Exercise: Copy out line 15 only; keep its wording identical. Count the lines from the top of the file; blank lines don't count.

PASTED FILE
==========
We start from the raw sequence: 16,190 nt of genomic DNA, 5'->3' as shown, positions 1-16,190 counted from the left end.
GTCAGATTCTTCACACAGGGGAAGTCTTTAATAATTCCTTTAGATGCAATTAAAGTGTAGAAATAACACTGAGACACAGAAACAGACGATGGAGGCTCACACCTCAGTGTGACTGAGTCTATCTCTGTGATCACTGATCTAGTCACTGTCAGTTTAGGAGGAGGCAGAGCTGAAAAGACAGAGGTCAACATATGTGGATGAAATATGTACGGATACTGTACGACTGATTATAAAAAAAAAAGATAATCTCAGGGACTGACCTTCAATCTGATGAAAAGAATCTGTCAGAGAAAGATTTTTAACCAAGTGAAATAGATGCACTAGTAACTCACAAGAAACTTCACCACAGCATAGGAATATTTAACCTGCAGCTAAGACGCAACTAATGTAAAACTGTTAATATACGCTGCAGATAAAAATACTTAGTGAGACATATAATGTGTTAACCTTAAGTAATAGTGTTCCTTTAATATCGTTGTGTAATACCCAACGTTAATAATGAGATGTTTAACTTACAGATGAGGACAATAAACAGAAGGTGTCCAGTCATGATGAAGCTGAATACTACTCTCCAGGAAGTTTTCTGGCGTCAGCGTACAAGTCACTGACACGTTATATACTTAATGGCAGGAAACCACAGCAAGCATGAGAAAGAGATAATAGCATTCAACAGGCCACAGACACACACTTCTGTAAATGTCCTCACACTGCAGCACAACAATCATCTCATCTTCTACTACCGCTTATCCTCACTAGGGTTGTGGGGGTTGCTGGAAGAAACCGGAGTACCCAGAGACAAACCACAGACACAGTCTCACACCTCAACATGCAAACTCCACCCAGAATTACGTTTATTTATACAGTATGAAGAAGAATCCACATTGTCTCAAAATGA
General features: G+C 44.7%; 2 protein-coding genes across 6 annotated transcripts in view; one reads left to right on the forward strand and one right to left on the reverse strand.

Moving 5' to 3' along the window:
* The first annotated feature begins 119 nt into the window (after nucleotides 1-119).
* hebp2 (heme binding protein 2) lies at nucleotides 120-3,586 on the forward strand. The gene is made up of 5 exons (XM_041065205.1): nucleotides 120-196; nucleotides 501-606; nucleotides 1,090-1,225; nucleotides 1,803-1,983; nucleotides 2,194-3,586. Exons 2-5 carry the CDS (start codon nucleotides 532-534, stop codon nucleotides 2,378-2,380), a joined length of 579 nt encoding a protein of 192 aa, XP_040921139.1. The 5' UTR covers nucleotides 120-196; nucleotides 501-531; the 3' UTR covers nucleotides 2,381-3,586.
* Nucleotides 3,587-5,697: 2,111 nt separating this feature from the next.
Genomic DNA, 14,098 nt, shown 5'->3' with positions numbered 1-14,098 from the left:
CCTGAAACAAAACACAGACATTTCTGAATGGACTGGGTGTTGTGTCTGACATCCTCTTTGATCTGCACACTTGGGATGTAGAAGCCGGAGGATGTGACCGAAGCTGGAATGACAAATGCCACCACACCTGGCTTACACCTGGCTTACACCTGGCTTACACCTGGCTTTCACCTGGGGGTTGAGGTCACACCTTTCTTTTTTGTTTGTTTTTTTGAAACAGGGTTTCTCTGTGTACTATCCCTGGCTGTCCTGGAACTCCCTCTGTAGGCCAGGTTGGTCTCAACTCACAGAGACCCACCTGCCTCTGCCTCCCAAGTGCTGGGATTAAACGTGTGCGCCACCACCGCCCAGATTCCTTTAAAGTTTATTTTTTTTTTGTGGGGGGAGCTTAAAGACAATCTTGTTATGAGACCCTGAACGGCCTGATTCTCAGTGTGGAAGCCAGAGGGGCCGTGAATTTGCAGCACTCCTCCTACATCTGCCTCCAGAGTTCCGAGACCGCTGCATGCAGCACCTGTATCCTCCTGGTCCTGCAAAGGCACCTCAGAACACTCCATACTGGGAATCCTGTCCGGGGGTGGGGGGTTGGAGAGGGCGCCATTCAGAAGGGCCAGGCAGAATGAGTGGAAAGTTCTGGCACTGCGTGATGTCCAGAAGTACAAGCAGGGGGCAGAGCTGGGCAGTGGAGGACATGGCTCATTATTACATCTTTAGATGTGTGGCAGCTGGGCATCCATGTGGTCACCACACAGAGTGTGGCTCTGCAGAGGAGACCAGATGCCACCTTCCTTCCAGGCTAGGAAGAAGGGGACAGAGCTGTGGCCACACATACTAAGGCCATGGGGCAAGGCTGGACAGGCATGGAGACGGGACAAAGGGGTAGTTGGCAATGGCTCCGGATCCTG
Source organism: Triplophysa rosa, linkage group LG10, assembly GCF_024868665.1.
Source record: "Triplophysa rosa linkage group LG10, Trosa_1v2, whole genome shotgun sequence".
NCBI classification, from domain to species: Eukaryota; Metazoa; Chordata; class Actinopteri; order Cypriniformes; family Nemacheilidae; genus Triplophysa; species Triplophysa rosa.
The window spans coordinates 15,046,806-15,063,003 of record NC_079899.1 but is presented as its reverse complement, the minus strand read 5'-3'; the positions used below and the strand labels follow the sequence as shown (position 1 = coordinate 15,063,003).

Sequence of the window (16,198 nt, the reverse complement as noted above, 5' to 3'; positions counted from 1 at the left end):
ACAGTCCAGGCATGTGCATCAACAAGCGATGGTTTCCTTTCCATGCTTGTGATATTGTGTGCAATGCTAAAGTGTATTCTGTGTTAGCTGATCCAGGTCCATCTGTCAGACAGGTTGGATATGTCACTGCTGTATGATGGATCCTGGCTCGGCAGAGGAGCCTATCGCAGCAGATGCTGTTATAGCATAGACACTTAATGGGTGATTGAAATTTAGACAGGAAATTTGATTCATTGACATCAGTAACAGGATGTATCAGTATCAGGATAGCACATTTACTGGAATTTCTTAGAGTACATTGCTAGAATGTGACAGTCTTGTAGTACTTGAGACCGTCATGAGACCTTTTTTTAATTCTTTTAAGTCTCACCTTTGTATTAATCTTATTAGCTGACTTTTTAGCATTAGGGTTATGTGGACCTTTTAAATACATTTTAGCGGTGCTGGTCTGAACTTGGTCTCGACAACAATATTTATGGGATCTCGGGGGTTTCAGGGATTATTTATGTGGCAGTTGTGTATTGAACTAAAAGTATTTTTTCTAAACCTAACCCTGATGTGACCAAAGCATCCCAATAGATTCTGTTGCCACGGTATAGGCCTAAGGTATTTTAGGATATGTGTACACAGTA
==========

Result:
ACAGTCCAGGCATGTGCATCAACAAGCGATGGTTTCCTTTCCATGCTTGTGATATTGTGTGCAATGCTAAAGTGTATTCTGTGTTAGCTGATCCAGGTCCATCTGTCAGACAGGTTGGATATGTCACTGCTGTATGATGGATCCTGGCTCGGCAGAGGAGCCTATCGCAGCAGATGCTGTTATAGCATAGACACTTAATGGGTGATTGAAATTTAGACAGGAAATTTGATTCATTGACATCAGTAACAGGATGTATCAGTATCAGGATAGCACATTTACTGGAATTTCTTAGAGTACATTGCTAGAATGTGACAGTCTTGTAGTACTTGAGACCGTCATGAGACCTTTTTTTAATTCTTTTAAGTCTCACCTTTGTATTAATCTTATTAGCTGACTTTTTAGCATTAGGGTTATGTGGACCTTTTAAATACATTTTAGCGGTGCTGGTCTGAACTTGGTCTCGACAACAATATTTATGGGATCTCGGGGGTTTCAGGGATTATTTATGTGGCAGTTGTGTATTGAACTAAAAGTATTTTTTCTAAACCTAACCCTGATGTGACCAAAGCATCCCAATAGATTCTGTTGCCACGGTATAGGCCTAAGGTATTTTAGGATATGTGTACACAGTA